2019-01-10 13:37:30

Unilever’s strategy to appeal to Millennials includes a new expansion of its Love Beauty & Planet line of natural and sustainable personal care products; the packaged goods giant is launching a Love Home & Planet line of cleaners, exclusively available at 500 select target stores, according to Glossy.

Millennial customers, in particular, want “purpose-led brands that make an impact,” says Piyush Jain, Unilever general manager and VP of marketing for US hair care. This is an opportunity for the company that is “larger than single categories,” he says.


Millennials with a Conscience…

According to social media software provider Digimind, Inc., 73% of Millennials are willing to pay more for sustainable products, but only if they’re convinced that the products are truly sustainable – and that the companies behind them behave in a sustainable manner, as well.

This group of consumers is helping drive the market for sustainable fast-moving consumer goods, according to recent Nielsen research. Sales of products with sustainable attributes have risen nearly 20% since 2014, with a compound annual growth rate of 3.5%. Today, sales of products with organic, sustainable or “clean” attributes make up 22% of the total store, and that number is expected to grow. Nielsen expects that share to hit 25% by 2021.

And while 48% of US consumers overall say they are definitely or probably changing their consumption habits to reduce their impact on the environment, that number is 75% among Millennials.


…But They Must Believe

But Millennials must be convinced that a company is truly walking the talk. “Created in the timespan roughly bookended by the Exxon Valdez and Deepwater Horizon environmental disasters, Millennials are naturally skeptical of companies large and small regarding their claims,” says Digimind CEO Mohammed El Haddar. Eighty-one percent of Millennials say they expect companies to publicly declare their social responsibility, and furthermore, they want proof of follow-through on those sustainability claims, El Haddar told Environmental Leader last year.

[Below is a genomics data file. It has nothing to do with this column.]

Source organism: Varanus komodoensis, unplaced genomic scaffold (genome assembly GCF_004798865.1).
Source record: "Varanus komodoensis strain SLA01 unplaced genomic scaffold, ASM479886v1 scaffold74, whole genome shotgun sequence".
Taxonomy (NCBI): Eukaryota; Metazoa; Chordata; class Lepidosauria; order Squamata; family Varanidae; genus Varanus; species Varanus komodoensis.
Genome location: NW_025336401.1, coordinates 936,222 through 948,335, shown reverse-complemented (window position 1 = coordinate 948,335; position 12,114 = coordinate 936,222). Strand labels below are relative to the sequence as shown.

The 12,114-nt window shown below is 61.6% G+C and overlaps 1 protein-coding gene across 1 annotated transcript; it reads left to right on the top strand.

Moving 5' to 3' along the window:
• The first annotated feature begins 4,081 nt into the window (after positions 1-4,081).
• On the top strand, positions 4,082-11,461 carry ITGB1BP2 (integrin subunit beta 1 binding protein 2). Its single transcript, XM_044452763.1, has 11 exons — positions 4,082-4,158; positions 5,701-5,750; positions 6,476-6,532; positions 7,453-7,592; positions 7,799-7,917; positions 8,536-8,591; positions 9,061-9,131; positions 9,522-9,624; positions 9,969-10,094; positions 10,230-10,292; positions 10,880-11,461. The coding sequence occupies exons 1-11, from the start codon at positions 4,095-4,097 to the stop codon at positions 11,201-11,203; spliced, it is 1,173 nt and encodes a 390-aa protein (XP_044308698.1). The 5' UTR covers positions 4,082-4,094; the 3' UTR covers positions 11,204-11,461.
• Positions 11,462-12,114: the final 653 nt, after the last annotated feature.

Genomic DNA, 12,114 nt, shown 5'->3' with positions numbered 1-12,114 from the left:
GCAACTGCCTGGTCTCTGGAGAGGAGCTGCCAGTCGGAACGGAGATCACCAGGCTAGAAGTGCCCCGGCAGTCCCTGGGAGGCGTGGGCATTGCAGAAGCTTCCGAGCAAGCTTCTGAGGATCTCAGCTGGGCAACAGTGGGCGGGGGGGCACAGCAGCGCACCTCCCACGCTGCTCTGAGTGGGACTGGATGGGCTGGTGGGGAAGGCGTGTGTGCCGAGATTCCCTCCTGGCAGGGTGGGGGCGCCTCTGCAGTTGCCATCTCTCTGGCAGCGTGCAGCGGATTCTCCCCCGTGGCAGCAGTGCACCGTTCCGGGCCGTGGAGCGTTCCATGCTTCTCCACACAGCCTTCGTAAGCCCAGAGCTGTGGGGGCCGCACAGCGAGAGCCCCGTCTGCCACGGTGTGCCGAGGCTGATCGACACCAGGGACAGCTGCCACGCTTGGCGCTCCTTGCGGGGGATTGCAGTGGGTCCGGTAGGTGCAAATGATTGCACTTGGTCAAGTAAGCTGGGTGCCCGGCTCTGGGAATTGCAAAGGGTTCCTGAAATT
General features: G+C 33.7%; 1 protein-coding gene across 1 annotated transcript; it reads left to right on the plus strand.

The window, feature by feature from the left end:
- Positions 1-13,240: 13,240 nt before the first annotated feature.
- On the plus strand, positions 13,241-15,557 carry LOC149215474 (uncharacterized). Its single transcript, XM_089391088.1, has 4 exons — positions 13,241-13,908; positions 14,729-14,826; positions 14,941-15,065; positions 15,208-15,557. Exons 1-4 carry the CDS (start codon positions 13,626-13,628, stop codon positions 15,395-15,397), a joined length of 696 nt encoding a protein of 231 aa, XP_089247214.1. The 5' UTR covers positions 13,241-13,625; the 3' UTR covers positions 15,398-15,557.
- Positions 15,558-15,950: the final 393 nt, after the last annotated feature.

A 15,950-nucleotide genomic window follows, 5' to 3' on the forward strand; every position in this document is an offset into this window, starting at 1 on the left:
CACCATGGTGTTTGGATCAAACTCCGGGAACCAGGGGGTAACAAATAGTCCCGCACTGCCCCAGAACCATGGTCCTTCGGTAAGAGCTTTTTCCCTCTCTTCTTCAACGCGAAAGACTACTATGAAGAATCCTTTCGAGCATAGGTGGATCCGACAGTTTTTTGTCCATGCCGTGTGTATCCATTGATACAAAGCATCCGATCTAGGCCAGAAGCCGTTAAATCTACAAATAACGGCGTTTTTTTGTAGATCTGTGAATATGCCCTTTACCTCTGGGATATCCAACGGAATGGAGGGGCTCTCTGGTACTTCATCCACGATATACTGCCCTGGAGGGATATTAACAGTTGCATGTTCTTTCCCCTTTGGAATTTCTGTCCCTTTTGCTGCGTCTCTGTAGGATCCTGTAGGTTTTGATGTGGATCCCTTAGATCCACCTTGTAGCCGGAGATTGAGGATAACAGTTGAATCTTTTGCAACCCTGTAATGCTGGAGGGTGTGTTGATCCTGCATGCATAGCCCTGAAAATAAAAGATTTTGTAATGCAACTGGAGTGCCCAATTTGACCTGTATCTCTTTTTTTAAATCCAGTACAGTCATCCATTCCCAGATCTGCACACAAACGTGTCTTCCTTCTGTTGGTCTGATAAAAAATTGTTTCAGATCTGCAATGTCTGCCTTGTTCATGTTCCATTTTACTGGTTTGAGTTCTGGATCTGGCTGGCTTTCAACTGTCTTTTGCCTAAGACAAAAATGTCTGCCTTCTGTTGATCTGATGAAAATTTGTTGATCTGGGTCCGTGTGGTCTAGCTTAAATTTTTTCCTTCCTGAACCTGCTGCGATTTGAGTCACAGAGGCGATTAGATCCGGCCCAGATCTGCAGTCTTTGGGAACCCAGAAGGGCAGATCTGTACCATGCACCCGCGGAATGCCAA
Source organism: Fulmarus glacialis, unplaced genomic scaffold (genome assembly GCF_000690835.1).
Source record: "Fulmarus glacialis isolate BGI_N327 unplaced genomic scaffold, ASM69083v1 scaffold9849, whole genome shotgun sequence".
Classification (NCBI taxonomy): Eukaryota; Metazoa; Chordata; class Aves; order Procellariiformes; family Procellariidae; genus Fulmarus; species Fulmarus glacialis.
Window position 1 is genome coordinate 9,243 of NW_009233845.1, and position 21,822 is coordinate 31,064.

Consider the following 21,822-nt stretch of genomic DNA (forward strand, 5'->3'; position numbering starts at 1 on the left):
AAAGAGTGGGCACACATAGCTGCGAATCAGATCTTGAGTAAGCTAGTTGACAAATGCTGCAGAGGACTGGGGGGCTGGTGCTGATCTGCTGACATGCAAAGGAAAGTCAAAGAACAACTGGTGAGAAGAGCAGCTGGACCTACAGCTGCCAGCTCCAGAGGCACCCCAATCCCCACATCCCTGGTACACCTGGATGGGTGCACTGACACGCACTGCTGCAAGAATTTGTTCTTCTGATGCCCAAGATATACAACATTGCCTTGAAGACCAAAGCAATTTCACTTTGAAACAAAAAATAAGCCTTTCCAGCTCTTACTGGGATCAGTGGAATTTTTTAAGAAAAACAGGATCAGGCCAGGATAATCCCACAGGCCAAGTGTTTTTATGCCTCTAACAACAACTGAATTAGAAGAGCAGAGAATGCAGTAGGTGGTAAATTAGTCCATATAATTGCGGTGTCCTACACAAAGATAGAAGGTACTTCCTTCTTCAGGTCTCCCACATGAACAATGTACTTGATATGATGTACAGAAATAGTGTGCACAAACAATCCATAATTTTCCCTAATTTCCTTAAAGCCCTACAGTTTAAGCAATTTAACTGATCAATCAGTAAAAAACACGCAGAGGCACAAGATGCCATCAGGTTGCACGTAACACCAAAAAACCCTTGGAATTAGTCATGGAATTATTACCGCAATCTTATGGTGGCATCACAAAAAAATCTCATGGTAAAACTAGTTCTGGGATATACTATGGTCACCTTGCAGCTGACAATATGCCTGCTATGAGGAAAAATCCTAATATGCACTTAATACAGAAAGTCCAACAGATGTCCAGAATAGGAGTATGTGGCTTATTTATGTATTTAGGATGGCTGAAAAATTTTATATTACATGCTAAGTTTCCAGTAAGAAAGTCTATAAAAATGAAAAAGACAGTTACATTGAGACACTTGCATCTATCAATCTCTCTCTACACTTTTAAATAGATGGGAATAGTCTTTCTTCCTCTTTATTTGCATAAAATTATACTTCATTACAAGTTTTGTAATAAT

To track its environmental goals and inform consumers of its progress, Unilever maintains a Sustainable Living Report Hub. The Hub says that Unilever is focusing on using its resources as a business to address issues such as health and hygiene, gender equality, climate change and plastic packaging waste. “Business growth should not be at the expense of people and the planet. That’s why we’re changing the way we do business, and why we want to change the way business is done,” the website states.

Product lines like its Love Home & Planet are the result of Unilever’s Sustainable Living Plan, launched in 2010, which aims to create sustainable growth through “brands with a purpose.”

Such growth includes Unilever’s acquisition of The Vegetarian Butcher, announced in December. The acquisition fits with Unilever’s strategy of expanding its portfolio into “plant-based foods that are healthier and have a lower environmental impact,” the company says.

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